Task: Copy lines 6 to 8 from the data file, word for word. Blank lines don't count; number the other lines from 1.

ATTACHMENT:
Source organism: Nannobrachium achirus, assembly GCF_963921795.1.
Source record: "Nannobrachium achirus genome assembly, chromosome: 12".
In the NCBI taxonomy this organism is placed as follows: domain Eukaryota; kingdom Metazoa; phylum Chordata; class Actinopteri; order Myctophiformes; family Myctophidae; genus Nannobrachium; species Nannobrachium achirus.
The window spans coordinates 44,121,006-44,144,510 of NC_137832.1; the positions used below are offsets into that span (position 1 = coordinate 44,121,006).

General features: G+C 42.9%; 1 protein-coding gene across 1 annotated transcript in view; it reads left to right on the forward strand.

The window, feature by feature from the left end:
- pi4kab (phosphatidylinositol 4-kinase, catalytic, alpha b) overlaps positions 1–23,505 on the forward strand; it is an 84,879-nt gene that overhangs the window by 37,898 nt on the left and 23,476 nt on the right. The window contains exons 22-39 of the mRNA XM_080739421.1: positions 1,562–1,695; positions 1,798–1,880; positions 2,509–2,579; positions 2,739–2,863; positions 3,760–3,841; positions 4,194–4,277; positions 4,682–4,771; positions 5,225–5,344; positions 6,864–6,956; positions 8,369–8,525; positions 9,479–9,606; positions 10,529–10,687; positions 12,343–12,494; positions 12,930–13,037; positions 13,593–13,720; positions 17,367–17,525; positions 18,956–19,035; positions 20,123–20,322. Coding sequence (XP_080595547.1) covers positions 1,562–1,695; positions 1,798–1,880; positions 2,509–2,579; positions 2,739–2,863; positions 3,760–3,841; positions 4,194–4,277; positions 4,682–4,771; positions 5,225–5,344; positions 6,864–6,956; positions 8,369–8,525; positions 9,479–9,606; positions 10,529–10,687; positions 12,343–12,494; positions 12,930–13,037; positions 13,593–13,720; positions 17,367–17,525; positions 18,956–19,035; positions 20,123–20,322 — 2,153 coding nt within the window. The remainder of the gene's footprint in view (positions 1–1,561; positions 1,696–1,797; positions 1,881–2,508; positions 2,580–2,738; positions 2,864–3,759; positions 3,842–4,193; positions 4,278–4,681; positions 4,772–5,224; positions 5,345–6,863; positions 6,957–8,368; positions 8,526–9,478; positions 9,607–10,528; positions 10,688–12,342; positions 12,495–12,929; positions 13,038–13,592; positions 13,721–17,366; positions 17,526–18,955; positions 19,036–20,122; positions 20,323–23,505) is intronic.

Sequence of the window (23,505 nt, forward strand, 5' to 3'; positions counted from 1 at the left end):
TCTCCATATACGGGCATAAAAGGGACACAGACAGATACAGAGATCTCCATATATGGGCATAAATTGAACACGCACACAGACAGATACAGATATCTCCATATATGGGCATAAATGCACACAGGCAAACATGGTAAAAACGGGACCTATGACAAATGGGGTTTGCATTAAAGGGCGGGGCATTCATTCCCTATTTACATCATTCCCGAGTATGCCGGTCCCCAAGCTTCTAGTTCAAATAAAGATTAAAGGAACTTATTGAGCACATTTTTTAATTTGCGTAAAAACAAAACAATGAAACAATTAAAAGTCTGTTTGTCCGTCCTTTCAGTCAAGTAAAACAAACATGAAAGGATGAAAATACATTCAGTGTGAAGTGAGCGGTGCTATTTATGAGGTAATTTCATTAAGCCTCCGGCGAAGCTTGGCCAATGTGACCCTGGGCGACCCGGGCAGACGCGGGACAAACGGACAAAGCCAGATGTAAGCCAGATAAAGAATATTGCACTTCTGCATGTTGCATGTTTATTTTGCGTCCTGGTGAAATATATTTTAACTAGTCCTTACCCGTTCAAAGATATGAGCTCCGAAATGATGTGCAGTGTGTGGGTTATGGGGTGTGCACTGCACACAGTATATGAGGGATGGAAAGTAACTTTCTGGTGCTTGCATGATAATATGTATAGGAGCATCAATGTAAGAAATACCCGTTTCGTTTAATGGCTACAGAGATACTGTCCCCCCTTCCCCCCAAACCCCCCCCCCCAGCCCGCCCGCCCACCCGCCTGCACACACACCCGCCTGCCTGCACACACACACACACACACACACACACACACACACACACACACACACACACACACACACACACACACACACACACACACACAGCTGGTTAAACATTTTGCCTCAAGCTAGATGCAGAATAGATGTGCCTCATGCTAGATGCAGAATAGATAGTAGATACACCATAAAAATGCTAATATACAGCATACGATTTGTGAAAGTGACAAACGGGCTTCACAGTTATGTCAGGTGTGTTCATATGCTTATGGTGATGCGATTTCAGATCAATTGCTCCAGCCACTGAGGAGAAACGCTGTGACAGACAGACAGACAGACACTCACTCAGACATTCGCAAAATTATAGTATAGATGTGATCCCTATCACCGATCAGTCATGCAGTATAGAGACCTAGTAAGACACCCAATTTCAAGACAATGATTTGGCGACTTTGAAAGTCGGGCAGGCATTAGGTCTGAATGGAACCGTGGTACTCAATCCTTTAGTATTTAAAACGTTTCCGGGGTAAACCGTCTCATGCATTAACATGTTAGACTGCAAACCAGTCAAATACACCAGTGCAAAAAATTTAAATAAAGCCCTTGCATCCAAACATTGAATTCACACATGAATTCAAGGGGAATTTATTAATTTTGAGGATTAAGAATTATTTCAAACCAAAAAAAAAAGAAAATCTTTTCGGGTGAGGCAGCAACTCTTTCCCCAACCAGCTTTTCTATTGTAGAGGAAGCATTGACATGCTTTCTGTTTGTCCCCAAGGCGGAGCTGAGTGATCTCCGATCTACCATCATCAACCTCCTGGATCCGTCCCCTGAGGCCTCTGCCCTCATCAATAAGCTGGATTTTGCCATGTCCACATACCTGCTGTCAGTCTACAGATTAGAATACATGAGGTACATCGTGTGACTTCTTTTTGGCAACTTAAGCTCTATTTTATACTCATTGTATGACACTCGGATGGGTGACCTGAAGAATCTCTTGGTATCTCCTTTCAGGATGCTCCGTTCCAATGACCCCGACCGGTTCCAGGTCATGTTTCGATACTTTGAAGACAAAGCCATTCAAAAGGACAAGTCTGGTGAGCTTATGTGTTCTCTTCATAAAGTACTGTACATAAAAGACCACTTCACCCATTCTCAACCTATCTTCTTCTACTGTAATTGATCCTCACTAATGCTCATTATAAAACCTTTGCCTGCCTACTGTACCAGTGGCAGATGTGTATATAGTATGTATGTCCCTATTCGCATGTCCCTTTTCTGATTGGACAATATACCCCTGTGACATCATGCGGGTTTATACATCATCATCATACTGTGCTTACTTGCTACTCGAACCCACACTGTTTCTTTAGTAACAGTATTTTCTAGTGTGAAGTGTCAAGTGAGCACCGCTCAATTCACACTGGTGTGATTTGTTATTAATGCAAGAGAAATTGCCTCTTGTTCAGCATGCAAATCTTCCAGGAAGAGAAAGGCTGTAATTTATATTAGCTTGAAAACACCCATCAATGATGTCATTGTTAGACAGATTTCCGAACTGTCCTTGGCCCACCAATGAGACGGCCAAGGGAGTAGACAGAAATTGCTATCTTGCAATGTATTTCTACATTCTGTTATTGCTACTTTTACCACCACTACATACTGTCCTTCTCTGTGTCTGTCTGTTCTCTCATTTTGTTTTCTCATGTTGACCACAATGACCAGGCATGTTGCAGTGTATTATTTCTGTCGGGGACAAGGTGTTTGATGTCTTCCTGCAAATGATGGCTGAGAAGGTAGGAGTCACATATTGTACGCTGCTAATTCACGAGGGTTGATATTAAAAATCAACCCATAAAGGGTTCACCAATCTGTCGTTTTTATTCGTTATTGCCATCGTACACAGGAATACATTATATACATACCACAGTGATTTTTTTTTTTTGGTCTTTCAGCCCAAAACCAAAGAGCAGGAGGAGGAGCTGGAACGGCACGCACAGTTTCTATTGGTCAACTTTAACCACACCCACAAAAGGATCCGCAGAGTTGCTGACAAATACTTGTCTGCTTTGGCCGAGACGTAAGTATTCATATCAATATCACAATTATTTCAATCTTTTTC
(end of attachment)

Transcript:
The window, feature by feature from the left end:
- pi4kab (phosphatidylinositol 4-kinase, catalytic, alpha b) overlaps positions 1–23,505 on the forward strand; it is an 84,879-nt gene that overhangs the window by 37,898 nt on the left and 23,476 nt on the right. The window contains exons 22-39 of the mRNA XM_080739421.1: positions 1,562–1,695; positions 1,798–1,880; positions 2,509–2,579; positions 2,739–2,863; positions 3,760–3,841; positions 4,194–4,277; positions 4,682–4,771; positions 5,225–5,344; positions 6,864–6,956; positions 8,369–8,525; positions 9,479–9,606; positions 10,529–10,687; positions 12,343–12,494; positions 12,930–13,037; positions 13,593–13,720; positions 17,367–17,525; positions 18,956–19,035; positions 20,123–20,322. Coding sequence (XP_080595547.1) covers positions 1,562–1,695; positions 1,798–1,880; positions 2,509–2,579; positions 2,739–2,863; positions 3,760–3,841; positions 4,194–4,277; positions 4,682–4,771; positions 5,225–5,344; positions 6,864–6,956; positions 8,369–8,525; positions 9,479–9,606; positions 10,529–10,687; positions 12,343–12,494; positions 12,930–13,037; positions 13,593–13,720; positions 17,367–17,525; positions 18,956–19,035; positions 20,123–20,322 — 2,153 coding nt within the window. The remainder of the gene's footprint in view (positions 1–1,561; positions 1,696–1,797; positions 1,881–2,508; positions 2,580–2,738; positions 2,864–3,759; positions 3,842–4,193; positions 4,278–4,681; positions 4,772–5,224; positions 5,345–6,863; positions 6,957–8,368; positions 8,526–9,478; positions 9,607–10,528; positions 10,688–12,342; positions 12,495–12,929; positions 13,038–13,592; positions 13,721–17,366; positions 17,526–18,955; positions 19,036–20,122; positions 20,323–23,505) is intronic.

Sequence of the window (23,505 nt, forward strand, 5' to 3'; positions counted from 1 at the left end):